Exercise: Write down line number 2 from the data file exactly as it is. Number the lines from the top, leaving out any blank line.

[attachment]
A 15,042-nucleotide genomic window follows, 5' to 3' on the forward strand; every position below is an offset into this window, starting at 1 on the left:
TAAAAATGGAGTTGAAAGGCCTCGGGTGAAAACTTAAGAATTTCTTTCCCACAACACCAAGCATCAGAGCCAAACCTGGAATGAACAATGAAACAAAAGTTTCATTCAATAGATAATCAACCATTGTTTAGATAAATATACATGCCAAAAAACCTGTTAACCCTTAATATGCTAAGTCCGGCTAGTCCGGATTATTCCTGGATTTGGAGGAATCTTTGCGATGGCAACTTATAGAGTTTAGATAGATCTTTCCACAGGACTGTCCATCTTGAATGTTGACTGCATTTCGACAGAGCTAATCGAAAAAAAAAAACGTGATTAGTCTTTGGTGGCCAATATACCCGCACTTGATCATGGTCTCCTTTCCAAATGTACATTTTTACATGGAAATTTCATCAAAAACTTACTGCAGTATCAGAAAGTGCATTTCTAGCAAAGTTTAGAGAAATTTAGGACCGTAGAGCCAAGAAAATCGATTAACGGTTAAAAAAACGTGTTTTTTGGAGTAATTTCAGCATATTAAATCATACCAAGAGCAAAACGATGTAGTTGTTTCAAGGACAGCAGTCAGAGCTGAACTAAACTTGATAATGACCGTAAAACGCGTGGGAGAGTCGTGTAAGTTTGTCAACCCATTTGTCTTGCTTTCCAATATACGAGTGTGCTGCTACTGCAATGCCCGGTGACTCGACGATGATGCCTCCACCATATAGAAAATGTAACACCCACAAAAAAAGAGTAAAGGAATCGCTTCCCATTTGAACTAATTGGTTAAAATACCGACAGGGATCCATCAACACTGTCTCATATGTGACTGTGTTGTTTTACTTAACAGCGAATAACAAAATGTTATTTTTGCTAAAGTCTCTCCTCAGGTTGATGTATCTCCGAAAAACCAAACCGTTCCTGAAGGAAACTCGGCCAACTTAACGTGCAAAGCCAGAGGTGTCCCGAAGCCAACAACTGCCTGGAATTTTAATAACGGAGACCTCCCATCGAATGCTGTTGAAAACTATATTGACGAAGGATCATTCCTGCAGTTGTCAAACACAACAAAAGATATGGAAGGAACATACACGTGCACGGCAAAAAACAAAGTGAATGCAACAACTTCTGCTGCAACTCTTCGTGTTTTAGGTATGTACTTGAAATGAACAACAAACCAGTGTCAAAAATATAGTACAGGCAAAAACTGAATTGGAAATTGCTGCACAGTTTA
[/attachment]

TAAAAATGGAGTTGAAAGGCCTCGGGTGAAAACTTAAGAATTTCTTTCCCACAACACCAAGCATCAGAGCCAAACCTGGAATGAACAATGAAACAAAAGTTTCATTCAATAGATAATCAACCATTGTTTAGATAAATATACATGCCAAAAAACCTGTTAACCCTTAATATGCTAAGTCCGGCTAGTCCGGATTATTCCTGGATTTGGAGGAATCTTTGCGATGGCAACTTATAGAGTTTAGATAGATCTTTCCACAGGACTGTCCATCTTGAATGTTGACTGCATTTCGACAGAGCTAATCGAAAAAAAAAAACGTGATTAGTCTTTGGTGGCCAATATACCCGCACTTGATCATGGTCTCCTTTCCAAATGTACATTTTTACATGGAAATTTCATCAAAAACTTACTGCAGTATCAGAAAGTGCATTTCTAGCAAAGTTTAGAGAAATTTAGGACCGTAGAGCCAAGAAAATCGATTAACGGTTAAAAAAACGTGTTTTTTGGAGTAATTTCAGCATATTAAATCATACCAAGAGCAAAACGATGTAGTTGTTTCAAGGACAGCAGTCAGAGCTGAACTAAACTTGATAATGACCGTAAAACGCGTGGGAGAGTCGTGTAAGTTTGTCAACCCATTTGTCTTGCTTTCCAATATACGAGTGTGCTGCTACTGCAATGCCCGGTGACTCGACGATGATGCCTCCACCATATAGAAAATGTAACACCCACAAAAAAAGAGTAAAGGAATCGCTTCCCATTTGAACTAATTGGTTAAAATACCGACAGGGATCCATCAACACTGTCTCATATGTGACTGTGTTGTTTTACTTAACAGCGAATAACAAAATGTTATTTTTGCTAAAGTCTCTCCTCAGGTTGATGTATCTCCGAAAAACCAAACCGTTCCTGAAGGAAACTCGGCCAACTTAACGTGCAAAGCCAGAGGTGTCCCGAAGCCAACAACTGCCTGGAATTTTAATAACGGAGACCTCCCATCGAATGCTGTTGAAAACTATATTGACGAAGGATCATTCCTGCAGTTGTCAAACACAACAAAAGATATGGAAGGAACATACACGTGCACGGCAAAAAACAAAGTGAATGCAACAACTTCTGCTGCAACTCTTCGTGTTTTAGGTATGTACTTGAAATGAACAACAAACCAGTGTCAAAAATATAGTACAGGCAAAAACTGAATTGGAAATTGCTGCACAGTTTA